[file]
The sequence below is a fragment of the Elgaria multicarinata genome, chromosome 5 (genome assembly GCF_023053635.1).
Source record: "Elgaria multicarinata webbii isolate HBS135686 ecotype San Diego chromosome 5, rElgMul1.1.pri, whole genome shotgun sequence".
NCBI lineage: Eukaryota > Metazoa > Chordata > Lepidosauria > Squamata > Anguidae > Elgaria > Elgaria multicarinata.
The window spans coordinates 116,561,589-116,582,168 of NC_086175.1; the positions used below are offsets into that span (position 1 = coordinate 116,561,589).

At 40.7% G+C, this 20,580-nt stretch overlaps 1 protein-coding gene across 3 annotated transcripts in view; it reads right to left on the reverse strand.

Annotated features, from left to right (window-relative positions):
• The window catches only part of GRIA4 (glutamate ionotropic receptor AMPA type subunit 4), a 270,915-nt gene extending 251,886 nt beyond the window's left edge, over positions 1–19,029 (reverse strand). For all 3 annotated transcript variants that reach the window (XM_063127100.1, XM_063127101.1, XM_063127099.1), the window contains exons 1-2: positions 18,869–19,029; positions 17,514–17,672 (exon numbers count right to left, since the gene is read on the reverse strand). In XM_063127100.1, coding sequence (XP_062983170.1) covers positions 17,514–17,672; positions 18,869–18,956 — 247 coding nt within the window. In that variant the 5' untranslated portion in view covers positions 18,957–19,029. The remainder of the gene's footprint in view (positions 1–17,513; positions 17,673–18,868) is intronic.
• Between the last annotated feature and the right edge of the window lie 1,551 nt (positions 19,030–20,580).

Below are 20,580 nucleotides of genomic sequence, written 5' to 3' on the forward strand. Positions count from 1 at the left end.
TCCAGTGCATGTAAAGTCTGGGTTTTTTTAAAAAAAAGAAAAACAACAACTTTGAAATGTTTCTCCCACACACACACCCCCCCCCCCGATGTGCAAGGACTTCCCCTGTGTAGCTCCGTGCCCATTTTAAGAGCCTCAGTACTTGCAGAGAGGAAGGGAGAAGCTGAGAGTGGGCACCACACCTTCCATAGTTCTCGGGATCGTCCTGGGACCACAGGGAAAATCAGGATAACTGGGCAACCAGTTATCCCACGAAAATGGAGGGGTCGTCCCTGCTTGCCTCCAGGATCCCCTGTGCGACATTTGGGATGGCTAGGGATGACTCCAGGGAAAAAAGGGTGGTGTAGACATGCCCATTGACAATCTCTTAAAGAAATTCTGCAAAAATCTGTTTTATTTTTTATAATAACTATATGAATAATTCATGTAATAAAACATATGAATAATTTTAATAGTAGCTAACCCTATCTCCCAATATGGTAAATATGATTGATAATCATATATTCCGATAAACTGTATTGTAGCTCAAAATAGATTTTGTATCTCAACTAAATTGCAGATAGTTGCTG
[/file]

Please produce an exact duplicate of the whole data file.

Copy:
The sequence below is a fragment of the Elgaria multicarinata genome, chromosome 5 (genome assembly GCF_023053635.1).
Source record: "Elgaria multicarinata webbii isolate HBS135686 ecotype San Diego chromosome 5, rElgMul1.1.pri, whole genome shotgun sequence".
NCBI lineage: Eukaryota > Metazoa > Chordata > Lepidosauria > Squamata > Anguidae > Elgaria > Elgaria multicarinata.
The window spans coordinates 116,561,589-116,582,168 of NC_086175.1; the positions used below are offsets into that span (position 1 = coordinate 116,561,589).

At 40.7% G+C, this 20,580-nt stretch overlaps 1 protein-coding gene across 3 annotated transcripts in view; it reads right to left on the reverse strand.

Annotated features, from left to right (window-relative positions):
• The window catches only part of GRIA4 (glutamate ionotropic receptor AMPA type subunit 4), a 270,915-nt gene extending 251,886 nt beyond the window's left edge, over positions 1–19,029 (reverse strand). For all 3 annotated transcript variants that reach the window (XM_063127100.1, XM_063127101.1, XM_063127099.1), the window contains exons 1-2: positions 18,869–19,029; positions 17,514–17,672 (exon numbers count right to left, since the gene is read on the reverse strand). In XM_063127100.1, coding sequence (XP_062983170.1) covers positions 17,514–17,672; positions 18,869–18,956 — 247 coding nt within the window. In that variant the 5' untranslated portion in view covers positions 18,957–19,029. The remainder of the gene's footprint in view (positions 1–17,513; positions 17,673–18,868) is intronic.
• Between the last annotated feature and the right edge of the window lie 1,551 nt (positions 19,030–20,580).

Below are 20,580 nucleotides of genomic sequence, written 5' to 3' on the forward strand. Positions count from 1 at the left end.
TCCAGTGCATGTAAAGTCTGGGTTTTTTTAAAAAAAAGAAAAACAACAACTTTGAAATGTTTCTCCCACACACACACCCCCCCCCCCGATGTGCAAGGACTTCCCCTGTGTAGCTCCGTGCCCATTTTAAGAGCCTCAGTACTTGCAGAGAGGAAGGGAGAAGCTGAGAGTGGGCACCACACCTTCCATAGTTCTCGGGATCGTCCTGGGACCACAGGGAAAATCAGGATAACTGGGCAACCAGTTATCCCACGAAAATGGAGGGGTCGTCCCTGCTTGCCTCCAGGATCCCCTGTGCGACATTTGGGATGGCTAGGGATGACTCCAGGGAAAAAAGGGTGGTGTAGACATGCCCATTGACAATCTCTTAAAGAAATTCTGCAAAAATCTGTTTTATTTTTTATAATAACTATATGAATAATTCATGTAATAAAACATATGAATAATTTTAATAGTAGCTAACCCTATCTCCCAATATGGTAAATATGATTGATAATCATATATTCCGATAAACTGTATTGTAGCTCAAAATAGATTTTGTATCTCAACTAAATTGCAGATAGTTGCTG